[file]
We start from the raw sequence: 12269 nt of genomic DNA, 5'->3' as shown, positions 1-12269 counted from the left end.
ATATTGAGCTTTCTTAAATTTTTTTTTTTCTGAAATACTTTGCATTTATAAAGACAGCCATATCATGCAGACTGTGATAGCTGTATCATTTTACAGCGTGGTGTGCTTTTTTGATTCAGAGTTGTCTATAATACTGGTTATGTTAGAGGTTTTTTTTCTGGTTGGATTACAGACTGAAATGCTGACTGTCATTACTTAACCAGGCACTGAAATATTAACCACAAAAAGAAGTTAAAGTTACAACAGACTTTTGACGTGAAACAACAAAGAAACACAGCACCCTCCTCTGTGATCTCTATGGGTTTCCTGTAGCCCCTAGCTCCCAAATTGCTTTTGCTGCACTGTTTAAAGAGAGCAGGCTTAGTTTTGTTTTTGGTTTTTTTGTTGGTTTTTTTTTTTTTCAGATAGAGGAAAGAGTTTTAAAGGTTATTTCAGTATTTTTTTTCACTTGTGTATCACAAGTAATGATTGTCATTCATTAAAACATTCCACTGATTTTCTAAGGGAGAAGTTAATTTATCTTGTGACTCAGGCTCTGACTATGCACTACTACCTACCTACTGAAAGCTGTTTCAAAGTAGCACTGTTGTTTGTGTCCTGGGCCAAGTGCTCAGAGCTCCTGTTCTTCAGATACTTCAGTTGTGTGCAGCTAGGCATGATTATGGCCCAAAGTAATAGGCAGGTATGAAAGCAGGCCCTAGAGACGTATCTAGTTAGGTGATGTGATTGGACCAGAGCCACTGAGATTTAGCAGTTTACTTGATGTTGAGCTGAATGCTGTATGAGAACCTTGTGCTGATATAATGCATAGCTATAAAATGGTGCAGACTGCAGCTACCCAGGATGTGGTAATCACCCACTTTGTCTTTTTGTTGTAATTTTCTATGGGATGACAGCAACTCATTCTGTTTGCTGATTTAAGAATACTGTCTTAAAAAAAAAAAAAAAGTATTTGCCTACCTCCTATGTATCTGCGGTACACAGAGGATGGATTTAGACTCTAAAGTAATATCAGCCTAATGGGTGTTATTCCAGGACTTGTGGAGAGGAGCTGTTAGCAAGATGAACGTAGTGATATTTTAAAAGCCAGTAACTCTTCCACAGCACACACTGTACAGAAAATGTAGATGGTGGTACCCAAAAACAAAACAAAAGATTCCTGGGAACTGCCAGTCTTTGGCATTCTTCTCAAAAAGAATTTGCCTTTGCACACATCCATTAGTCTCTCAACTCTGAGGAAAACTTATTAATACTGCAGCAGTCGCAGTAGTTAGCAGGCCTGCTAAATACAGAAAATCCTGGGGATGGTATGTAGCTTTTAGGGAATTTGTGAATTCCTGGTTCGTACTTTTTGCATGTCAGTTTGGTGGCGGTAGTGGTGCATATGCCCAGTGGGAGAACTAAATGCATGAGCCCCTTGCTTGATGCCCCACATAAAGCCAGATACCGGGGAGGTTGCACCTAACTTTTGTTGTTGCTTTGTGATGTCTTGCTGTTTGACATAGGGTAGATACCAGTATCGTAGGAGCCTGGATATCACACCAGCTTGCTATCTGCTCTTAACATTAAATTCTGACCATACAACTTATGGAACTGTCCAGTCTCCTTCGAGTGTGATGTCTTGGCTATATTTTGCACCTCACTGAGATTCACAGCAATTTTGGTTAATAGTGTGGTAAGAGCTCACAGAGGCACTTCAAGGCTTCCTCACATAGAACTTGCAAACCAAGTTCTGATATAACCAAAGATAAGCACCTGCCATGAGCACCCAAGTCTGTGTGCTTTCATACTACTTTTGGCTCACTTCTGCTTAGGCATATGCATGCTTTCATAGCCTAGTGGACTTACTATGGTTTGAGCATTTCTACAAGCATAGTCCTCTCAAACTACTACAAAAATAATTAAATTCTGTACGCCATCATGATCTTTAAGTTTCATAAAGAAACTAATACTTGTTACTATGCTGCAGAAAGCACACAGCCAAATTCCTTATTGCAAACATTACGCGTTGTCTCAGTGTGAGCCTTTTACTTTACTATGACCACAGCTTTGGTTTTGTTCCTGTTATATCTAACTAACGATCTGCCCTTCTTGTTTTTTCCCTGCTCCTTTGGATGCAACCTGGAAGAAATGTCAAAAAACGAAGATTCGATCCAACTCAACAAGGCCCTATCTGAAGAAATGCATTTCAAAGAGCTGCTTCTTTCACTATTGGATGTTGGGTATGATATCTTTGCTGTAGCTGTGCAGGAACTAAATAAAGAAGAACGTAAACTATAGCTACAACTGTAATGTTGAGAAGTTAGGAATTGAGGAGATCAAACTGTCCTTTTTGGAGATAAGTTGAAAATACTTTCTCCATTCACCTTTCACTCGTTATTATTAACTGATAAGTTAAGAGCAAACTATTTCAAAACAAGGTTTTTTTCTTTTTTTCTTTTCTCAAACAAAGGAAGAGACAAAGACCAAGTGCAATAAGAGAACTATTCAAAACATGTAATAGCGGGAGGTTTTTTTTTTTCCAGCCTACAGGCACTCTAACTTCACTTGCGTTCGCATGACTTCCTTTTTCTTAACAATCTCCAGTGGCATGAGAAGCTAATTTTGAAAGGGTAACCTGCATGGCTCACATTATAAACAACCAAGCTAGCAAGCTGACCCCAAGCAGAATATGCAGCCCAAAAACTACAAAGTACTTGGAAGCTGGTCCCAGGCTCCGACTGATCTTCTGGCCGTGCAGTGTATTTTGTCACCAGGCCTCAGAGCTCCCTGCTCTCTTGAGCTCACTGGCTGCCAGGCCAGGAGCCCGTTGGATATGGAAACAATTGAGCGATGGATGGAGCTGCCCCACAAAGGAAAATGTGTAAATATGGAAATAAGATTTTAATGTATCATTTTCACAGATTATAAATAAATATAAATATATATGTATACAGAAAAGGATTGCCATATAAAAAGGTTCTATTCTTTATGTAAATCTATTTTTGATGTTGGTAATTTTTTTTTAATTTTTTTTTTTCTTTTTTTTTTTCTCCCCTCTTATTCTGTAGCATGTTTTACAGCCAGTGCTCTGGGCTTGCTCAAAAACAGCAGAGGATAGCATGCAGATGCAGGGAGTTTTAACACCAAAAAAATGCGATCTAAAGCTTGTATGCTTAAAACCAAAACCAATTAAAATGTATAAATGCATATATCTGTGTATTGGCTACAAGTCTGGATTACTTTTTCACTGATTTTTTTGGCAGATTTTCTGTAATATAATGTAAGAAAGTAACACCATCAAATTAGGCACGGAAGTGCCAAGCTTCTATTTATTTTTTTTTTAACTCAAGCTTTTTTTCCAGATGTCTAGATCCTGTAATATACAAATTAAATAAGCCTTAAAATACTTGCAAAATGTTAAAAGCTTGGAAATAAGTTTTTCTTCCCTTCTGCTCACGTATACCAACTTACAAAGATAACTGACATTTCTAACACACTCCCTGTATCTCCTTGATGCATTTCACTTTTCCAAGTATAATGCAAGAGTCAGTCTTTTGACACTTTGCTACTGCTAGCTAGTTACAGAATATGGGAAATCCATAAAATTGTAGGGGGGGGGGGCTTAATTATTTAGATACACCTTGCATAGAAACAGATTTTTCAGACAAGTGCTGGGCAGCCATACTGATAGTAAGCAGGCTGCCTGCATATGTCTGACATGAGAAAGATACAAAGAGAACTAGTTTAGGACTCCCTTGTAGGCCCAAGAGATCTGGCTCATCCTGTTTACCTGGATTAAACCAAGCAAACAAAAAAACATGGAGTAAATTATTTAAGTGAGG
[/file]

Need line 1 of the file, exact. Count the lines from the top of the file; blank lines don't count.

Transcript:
We start from the raw sequence: 12269 nt of genomic DNA, 5'->3' as shown, positions 1-12269 counted from the left end.